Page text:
CIA

Average Tax Rates for Married Filing Separately: 2009

The fourth in series of infographics I am designing to illustrate the average federal tax rate applied to different salaries. This time I am graphing the average tax rates for someone while married is filing a separate tax return from their spouse. The difference between this graph and that of a single taxpayer is that the cut offs for 28%, 33% and 35% rates are lower which will increases the average tax rates for people with an income over $78,000.

The income tax graph is created from the 2009 tax schedule for someone married filing separately from their spouse:

which you can find from the IRS Tax Tables here while the information about the social security and medicare tax can be found here.

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Average Tax Rates up to $400,000 for Single Filers: 2009

UPDATE 3/17/2010: I added more information about marginal tax rates by graphing the combined marginal tax rate line in the last graph. Also clarified that the employer-side of the payroll taxes are not included The first of series of infographics I am designing to illustrate the average federal tax rate applied to different salaries. I want to show how the marginal income tax rates + social security and medicare taxes combine together for a single taxpayer up to $400,000. (This graphic does not include payroll taxes paid by the employer.)

A little background about this data. If you take a look at your W-2 form you can see that there are 3 different taxes applied to salaries and wages:

The income tax graph is created from the 2009 tax schedule for a single taxpayer:

which you can find from the IRS Tax Tables here while the information about the social security and medicare tax can be found here.

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Making Sense out of Numbers

I was able to attend the Seminar on Innovative Approaches to Turn Statistics into Knowledge held at the Census Bureau in DC last week. It was an interesting mix of officials from government statistical offices, central banks with academics and designer/data geeks. Some of the highlights: Amanda Cox from the New York Time talking about how she is a like a tour bus driver describing the interesting stuff she finds, That she believes in visualizations that pull something forward while pushing back the rest of the data, have an annotation layer. Also that distributions are more interesting than averages, and when you have something move make sure you know why it is moving. Some of these principals you can see here and here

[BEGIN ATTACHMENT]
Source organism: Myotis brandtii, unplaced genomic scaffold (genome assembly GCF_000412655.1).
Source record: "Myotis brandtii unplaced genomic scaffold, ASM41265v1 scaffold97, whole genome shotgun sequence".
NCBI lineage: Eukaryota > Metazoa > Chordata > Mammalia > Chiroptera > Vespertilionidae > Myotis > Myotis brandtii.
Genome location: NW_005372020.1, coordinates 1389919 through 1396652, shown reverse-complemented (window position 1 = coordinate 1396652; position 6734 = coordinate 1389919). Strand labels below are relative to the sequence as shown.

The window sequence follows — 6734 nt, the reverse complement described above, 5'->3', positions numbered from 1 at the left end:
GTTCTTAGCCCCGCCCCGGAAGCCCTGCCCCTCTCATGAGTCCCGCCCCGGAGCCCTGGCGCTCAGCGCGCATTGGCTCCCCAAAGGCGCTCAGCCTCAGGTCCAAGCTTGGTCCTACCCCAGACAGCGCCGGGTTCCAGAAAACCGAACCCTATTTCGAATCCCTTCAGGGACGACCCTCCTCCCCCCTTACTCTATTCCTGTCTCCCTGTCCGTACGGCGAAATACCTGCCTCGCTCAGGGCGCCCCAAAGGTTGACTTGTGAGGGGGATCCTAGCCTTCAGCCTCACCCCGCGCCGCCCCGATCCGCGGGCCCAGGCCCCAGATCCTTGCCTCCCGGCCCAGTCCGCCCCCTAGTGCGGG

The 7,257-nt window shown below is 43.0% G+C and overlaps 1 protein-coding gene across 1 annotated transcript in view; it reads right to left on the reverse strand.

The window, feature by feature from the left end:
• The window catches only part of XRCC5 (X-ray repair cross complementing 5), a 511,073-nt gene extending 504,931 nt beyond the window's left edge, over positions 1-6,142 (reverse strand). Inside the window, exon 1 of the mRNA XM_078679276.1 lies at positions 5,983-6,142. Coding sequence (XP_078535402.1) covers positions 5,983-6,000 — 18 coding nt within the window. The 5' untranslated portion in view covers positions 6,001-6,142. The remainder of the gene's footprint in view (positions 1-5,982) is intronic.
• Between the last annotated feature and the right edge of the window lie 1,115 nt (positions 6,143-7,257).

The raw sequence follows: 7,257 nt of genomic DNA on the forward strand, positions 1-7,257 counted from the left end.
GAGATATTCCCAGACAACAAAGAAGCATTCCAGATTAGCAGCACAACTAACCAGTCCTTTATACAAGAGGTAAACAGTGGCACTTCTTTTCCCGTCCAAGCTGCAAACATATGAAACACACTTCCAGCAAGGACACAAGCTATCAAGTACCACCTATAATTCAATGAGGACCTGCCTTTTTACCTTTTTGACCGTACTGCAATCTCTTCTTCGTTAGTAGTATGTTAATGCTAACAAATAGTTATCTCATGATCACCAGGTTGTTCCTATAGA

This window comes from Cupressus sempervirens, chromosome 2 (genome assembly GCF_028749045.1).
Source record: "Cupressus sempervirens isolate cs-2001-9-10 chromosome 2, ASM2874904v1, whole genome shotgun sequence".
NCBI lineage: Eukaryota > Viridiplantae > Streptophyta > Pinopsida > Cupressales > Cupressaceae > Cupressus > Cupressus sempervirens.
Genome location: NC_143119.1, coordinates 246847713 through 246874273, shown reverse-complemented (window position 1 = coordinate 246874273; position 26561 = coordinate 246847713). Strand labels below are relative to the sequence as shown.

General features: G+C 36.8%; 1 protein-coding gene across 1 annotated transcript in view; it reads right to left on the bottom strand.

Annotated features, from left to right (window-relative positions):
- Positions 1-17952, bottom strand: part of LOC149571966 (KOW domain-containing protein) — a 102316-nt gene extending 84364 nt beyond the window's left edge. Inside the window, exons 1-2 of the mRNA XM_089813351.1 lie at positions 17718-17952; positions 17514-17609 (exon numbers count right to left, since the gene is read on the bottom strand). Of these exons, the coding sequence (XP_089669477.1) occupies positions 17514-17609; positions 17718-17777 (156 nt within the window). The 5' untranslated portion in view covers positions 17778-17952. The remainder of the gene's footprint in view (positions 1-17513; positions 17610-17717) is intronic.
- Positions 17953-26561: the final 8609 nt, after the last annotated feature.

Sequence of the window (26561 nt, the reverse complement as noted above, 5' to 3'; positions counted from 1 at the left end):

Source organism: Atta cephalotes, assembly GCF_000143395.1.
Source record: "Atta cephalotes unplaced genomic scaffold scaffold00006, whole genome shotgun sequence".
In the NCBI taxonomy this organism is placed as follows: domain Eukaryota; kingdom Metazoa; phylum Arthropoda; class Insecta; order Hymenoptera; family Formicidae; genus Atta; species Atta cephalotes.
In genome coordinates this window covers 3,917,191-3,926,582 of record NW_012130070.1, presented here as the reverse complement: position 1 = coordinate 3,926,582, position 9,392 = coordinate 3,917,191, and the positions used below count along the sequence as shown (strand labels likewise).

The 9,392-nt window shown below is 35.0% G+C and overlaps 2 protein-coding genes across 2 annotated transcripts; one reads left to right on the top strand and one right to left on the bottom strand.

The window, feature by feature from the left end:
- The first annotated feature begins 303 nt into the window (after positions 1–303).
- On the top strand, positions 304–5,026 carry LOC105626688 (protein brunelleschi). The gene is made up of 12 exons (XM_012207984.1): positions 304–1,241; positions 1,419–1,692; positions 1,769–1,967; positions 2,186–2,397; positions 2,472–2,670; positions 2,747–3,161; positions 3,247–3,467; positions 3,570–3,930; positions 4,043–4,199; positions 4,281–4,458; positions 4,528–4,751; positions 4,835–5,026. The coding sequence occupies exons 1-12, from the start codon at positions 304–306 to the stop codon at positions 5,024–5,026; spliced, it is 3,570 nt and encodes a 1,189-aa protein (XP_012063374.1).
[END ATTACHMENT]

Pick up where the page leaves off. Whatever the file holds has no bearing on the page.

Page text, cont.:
Helen North from the South Africa's Stats Office talking about the need to build trust in the data as well as to educate people in the uses of their data. This was accomplished by bringing together the delegates from the local municipalities so that they could learn about, discuss and debate with each other the demographic statistics collected about their home districts.

Irene Ros from ManyEyes talking about people uploading their personnel data (Warcraft stats, Facebook friends). She described how hey were using this tool to create "Data Mirrors" i.e. a picture about themselves. Also she mentioned that 88% of Wordle users feel creative when using the tool.

Jim Ridgway from Durham University's Smart Centre talked about students (14-15 year old) when face with a media story and data about the same subject were able to critique the story using the data and in some case spontaneously found more data to include in their critique.

David Spiegelhalter from Cambridge University demonstrated a very interesting site designs used to explain uncertainty to people. He stressed that there was no one right method as different people responded to different methods. During the discussion he brought up an important point to keep in mind when creating visualizations: what is the purpose behind the visualizations? Is it the

  1. WOW! reaction?
  2. to increase knowledge?
  3. or to effect behavior?
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Difference between US 3-Month T-bills vs Fed Funds: 1956-2008

Interest Rates and Fed Funds

I plotted the historical spread between Effective Fed Funds rate and US 3-Month T-bills back to 1956 using the weekly average. This a companion graph to Anatomy of a Financial Crisis: September 2008 

Data from Federal Reserve Bank of St. Louis

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